When you first hear the word “grounding,” you may think of espresso beans, but sadly the term has nothing to do with Dunkin Donuts or Starbucks. It simply means activities that connect you to the surface of the earth, like walking barefoot in the grass. The purpose of this is to be in contact with the earth’s plentiful electrons that can have antioxidant effects on the human body.
Think of the earth as the ultimate stabilizer. We are electric beings comprised of many enzymes that are sensitive to our environments. Each enzyme has an optimal pH level. A change in our electrical environment alters the pH and can throw off our entire biosystem, planting the seeds of disease and illness. In order to maintain a stable internal bioelectrical environment that promotes health, we need to plug into the earth’s surface—much like recharging our cell phone.
Consider the difference in your energy when you are walking along the beach barefoot and when you are in a crowded store in the mall. Everything in that latter environment has a charge: the Led Zeppelin playing in the background, the fluorescent lights flashing above, the cellphone of the lady next to you, as well as the words she is shouting into the phone. You’re not cognizant of the shifts in your internal bioelectric environment, but they are happening.
My Science Experiment
I first heard of grounding a year ago. The daughter of a friend of mine was going through a period where she had a lot of anxiety and emotional outbursts. My friend’s co-worker, who grew up in a culture that used grounding in medicine, told her to take the daughter outside for ten minutes each morning and have her stand in the grass. She followed his directions, and after two weeks the daughter was noticeably calmer.
Initially I was as skeptical of this as I am of other simple solutions to complex health conditions. Trust me. It’s going to take a little more than 10 minutes in the grass to heal the molecules in this body. However, at that time I was also intrigued because my bloodwork showed inflammation throughout my body and an MRI indicated some swelling in my brain. I was also experiencing worrisome brain fog.
So I conducted my own experiment.
For fourth months, I grounded for at least a half-hour each day. Instead of working out at the gym, I ran a few miles to my favorite beach. I took off my running shoes, put my feet in the sand and waded in the bay. Then I walked around a nearby field for fifteen minutes. The grass felt prickly and I attracted curious stares. It all felt like a waste of time, but I stuck with it. Whenever possible during that stretch – from June to October — I tried to be outside and let nature heal my brain.
What the Research Says
After four months of grounding, my inflammation was reduced. I know this because my Raynaud’s symptoms improved. I had better blood flow to my fingers. They weren’t going numb every time I held a cold glass of water. The swelling in my gums was considerably less, too, which suggested lower inflammation throughout my body. Most importantly, my memory and concentration significantly improved. I began to write more in my journal.
I don’t give all the credit to grounding. I was also spending a lot of time at the horse farm, which offered a similar kind of healing. My diet was extremely clean. I had removed gluten, dairy, soy, and sugar, and was making a celery-ginger juice each day to reduce inflammation. My mattress was propped up with two books, Self-Compassion and Acedia & Me, to try to reduce the swelling in my brain.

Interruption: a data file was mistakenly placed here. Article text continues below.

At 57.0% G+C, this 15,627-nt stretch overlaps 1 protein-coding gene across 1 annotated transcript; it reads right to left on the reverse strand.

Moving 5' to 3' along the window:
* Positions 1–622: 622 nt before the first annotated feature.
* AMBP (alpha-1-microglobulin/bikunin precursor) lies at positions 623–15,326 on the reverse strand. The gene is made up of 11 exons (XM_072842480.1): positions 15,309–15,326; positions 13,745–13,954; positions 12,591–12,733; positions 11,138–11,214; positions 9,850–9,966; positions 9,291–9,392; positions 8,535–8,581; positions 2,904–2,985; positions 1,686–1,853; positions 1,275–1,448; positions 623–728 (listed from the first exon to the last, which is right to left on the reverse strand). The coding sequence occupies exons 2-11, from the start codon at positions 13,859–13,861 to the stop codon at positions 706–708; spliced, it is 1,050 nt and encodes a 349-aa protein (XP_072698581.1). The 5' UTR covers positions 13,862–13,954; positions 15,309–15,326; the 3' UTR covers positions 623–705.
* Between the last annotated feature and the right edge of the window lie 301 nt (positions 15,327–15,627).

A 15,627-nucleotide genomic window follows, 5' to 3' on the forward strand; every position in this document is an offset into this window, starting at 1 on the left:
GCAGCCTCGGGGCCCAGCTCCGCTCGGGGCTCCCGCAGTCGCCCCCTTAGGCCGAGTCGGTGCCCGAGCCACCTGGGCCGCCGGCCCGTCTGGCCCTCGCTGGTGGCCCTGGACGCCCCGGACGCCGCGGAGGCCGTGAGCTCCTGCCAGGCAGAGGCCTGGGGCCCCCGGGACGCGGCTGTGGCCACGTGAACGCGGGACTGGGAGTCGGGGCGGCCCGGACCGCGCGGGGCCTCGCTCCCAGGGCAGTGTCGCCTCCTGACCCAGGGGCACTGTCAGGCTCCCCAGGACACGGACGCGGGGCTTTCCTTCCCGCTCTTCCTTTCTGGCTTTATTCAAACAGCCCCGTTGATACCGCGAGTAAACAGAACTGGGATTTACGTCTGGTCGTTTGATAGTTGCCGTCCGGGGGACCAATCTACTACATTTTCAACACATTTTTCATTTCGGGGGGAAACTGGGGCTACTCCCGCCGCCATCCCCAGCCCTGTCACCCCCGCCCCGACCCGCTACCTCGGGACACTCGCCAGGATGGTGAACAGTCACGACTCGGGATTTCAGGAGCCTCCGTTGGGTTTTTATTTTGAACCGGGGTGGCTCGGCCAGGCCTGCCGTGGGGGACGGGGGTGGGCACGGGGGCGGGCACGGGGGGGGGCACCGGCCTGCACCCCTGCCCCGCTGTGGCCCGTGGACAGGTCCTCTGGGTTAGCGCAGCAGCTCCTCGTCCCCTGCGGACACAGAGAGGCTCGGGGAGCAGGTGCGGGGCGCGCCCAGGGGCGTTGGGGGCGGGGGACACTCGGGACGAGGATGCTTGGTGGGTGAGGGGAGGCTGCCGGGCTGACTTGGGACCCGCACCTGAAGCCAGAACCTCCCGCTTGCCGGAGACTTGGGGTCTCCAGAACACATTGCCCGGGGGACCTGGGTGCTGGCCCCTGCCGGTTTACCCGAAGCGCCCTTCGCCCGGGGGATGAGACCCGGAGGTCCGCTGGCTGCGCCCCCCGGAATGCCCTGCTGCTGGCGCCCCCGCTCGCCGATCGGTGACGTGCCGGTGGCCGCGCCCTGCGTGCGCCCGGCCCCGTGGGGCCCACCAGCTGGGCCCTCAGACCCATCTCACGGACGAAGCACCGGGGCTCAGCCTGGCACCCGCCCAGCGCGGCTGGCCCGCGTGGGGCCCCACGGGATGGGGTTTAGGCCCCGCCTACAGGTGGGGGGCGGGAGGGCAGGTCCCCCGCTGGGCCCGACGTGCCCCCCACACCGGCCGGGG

Aside from all these variables, I believe the grounding itself helped decrease inflammation, which is consistent with the research on the topic. A review study published in the Journal of Inflammation Research cited the findings to date on the effects of grounding on inflammation, immune response, wound healing, and the prevention and treatment of chronic inflammatory and autoimmune diseases. In one pilot study, it was determined that grounding the body to the earth alters the measures of immune system activity and pain – that it can speed the recovery from delayed-onset muscle soreness.
A Spiritual Practice
Perhaps even more significant than the physiological benefits of grounding are the spiritual lessons implicit in the activity. Grounding has become for me a spiritual practice to remind me that I have a solid foundation in God, the creator of all living things. It may feel as though I’m a delicate dandelion vulnerable to the wind, but I am deeply rooted in the Source of all life. By planting my feet in the sand or even touching the grass, I am connecting to my faith in an all-loving Creator and communicating to my brain a message of security.
My grounding practice is a way of saying to myself the same thing the late Henri Nouwen wrote in his book The Inner Voice of Love: “You have to trust the place that is solid, the place where you can say yes to God’s love even when you do not feel it…. You have to choose the solid place over and over again and return to it after every failure.”
It is this stabilizing force of the earth – both physiological and spiritual – that is so powerful.
A Healing Source
The authors of the review study referred to the earth’s surface as the “battery for all planetary life.” Other scientists suggest grounding as a possible intervention for many of the chronic degenerative diseases in our era.
Could a potent power of healing really be under our feet?
Maybe it’s not as simple as that, but I think everyone needs a sense of security, a reminder that they are standing on solid ground.